Utilizing Sharing Economy to Foster Social Capital and Economic Growth in Baton Rouge
Lead PI:
Anas Mahmoud

The recent decade has witnessed a major shift in the way people deal services and goods. This shift has been enabled by the emergence of a new form of Peer-to-Peer (P2P) business exchange, known as Sharing Economy (SE). This on-demand, convenient, and sustainable form of resource consumption has attracted consumers and investors around the globe, providing unprecedented opportunities for individuals in low-income and marginalized communities to find employment, generate extra income, increase reciprocity, and access resources that are unattainable otherwise.

This project will utilize SE as a vehicle for fostering economic growth, promoting ecological sustainability, and building social capital among disadvantaged communities in the city of Baton Rouge, the political capital of the State of Louisiana. According to the U.S. Census Bureau, the economic gap between rich and poor in Baton Rouge is the fourth-highest in the country, with close to 25% of Baton Rouge population living below the poverty line. To achieve our goals, we propose an integrative research and community engagement plan that will use methods of quantitative and qualitative research to, a) identify success factors of SE in our target communities, b) explore the landscape of underutilized services and assets, c) identify fundamental shortcomings and socio-technical barriers to adaptation, and d) investigate mitigation strategies for these problems. Based on this foundational information, the project will deliver novel systematic solutions to fundamental requirements engineering and software design problems in the context of SE. These solutions will enable software engineers to design SE systems that are optimized to help individuals in resource-constrained communities to overcome social barriers and move up the economic ladder.

The project will further facilitate interdisciplinary research by providing researchers, across a broad range of disciplines (e.g., social, technical, economic, and legal), with automated frameworks for analyzing the complex and increasingly coupled relations between the human, market, and technology components of SE. The project will also foster community engagement by establishing partnerships between stakeholders from local communities, local organizations of social work, researchers from local minority-serving institutions (MSI), K-12, and undergraduate students from underrepresented groups.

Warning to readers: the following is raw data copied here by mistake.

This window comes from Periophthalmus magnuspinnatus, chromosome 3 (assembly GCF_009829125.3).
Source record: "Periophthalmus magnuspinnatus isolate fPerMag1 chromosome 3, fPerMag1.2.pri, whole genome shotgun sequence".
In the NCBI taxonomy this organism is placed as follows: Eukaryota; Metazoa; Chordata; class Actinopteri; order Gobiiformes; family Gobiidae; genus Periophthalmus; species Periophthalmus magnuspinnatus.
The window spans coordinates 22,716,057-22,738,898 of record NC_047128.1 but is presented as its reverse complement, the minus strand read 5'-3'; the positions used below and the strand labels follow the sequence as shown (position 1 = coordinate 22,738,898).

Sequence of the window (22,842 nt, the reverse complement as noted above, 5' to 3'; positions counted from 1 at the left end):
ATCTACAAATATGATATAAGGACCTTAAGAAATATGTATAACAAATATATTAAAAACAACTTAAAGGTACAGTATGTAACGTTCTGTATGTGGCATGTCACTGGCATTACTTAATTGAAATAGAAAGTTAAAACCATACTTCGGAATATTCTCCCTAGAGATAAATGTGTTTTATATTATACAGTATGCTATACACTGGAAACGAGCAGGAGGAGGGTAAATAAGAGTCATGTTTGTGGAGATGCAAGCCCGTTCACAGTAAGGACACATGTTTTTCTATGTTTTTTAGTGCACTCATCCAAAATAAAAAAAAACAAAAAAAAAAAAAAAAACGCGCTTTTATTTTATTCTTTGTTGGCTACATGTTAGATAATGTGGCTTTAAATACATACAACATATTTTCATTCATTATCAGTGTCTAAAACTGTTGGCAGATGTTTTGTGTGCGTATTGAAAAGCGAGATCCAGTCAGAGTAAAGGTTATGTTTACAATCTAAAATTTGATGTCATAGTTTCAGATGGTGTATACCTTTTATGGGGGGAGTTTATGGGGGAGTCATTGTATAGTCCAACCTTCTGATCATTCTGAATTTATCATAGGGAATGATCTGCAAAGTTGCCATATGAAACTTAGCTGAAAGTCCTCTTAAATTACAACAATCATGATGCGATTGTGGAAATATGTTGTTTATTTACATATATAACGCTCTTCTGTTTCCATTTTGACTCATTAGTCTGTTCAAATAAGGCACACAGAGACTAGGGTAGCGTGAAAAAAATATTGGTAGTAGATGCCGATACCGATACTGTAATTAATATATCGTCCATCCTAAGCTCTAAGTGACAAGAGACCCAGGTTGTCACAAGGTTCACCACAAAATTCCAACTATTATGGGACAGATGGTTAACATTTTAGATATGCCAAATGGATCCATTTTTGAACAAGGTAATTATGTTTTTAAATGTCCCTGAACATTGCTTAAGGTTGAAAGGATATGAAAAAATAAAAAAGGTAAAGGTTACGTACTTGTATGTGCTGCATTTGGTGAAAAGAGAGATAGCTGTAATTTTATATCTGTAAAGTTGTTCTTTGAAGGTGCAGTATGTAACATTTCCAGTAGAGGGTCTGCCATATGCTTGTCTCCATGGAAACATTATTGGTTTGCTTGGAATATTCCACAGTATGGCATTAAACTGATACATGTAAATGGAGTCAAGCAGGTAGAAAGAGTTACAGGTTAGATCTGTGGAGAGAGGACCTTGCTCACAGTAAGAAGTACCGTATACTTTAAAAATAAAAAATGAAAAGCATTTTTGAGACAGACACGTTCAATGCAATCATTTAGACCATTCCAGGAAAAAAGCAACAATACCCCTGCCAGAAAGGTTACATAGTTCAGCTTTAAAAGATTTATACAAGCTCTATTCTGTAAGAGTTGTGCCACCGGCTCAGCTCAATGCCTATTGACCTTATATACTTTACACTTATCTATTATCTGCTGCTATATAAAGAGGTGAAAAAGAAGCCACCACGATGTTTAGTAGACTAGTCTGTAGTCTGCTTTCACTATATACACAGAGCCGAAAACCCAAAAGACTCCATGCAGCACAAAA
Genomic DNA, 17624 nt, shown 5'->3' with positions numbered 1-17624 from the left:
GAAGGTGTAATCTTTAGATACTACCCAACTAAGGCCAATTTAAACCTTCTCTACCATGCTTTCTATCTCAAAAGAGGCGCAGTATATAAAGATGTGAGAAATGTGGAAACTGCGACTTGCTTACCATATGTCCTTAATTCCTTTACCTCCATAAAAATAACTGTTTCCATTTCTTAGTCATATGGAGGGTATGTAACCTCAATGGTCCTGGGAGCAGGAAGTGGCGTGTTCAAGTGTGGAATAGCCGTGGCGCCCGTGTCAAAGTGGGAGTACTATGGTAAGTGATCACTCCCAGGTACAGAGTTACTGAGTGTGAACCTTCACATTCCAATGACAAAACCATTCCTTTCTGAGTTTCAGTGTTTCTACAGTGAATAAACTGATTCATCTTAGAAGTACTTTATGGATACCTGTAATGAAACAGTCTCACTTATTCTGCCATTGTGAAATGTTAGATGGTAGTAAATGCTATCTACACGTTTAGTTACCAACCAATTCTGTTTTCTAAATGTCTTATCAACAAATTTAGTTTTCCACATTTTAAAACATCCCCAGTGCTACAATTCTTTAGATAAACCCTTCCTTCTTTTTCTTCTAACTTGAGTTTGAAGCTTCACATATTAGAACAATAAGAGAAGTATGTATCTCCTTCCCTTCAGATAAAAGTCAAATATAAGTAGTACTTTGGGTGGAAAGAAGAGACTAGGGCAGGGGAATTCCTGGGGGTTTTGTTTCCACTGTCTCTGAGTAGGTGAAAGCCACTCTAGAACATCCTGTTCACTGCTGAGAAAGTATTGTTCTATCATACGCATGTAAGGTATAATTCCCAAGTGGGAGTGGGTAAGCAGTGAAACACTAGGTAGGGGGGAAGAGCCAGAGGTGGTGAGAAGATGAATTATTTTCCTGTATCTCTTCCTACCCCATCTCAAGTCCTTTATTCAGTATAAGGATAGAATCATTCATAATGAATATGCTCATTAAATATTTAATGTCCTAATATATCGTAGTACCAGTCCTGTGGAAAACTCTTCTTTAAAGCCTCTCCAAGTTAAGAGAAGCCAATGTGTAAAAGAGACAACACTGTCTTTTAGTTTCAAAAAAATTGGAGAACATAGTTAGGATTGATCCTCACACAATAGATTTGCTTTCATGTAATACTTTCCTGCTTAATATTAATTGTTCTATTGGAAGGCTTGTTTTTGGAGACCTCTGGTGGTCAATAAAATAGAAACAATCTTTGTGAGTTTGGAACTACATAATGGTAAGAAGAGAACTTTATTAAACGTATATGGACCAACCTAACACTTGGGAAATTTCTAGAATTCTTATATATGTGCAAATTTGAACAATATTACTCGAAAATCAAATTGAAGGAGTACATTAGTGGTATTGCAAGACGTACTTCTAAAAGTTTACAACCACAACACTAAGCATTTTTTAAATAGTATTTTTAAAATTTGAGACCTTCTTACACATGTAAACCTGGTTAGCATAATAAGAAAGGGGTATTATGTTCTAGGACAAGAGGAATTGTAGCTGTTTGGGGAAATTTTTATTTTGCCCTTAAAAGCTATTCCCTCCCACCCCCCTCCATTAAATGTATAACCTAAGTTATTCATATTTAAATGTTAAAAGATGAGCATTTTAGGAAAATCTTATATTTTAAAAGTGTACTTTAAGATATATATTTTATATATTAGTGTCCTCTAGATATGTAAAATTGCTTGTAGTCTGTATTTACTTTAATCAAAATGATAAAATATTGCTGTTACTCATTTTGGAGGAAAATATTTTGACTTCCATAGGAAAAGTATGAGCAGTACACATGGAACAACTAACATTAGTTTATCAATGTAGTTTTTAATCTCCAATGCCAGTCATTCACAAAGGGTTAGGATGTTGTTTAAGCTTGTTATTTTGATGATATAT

This award reflects NSF's statutory mission and has been deemed worthy of support through evaluation using the Foundation's intellectual merit and broader impacts review criteria.

Anas Mahmoud
My name is Anas Mahmoud, known to most people as Nash, I am an associate professor of Computer Science and Engineering at Louisiana State University. I direct the Software Engineering and Evolution Lab (SEEL) at LSU. I received my PhD in Computer Science and Engineering from Mississippi State University. I also received my Master's degree from the same department. My research interests are in the field of empirical software engineering, with emphasis on requirements engineering, static code analysis, and human-computer interaction. My work at SEEL is funded by the National Science Foundation (NSF), the National Security Agency (NSA), Google (IgniteCS), the Louisiana Board of Regents, and LSU.
Performance Period: 07/01/2020 - 06/30/2022
Institution: Louisiana State University
Award Number: 1951411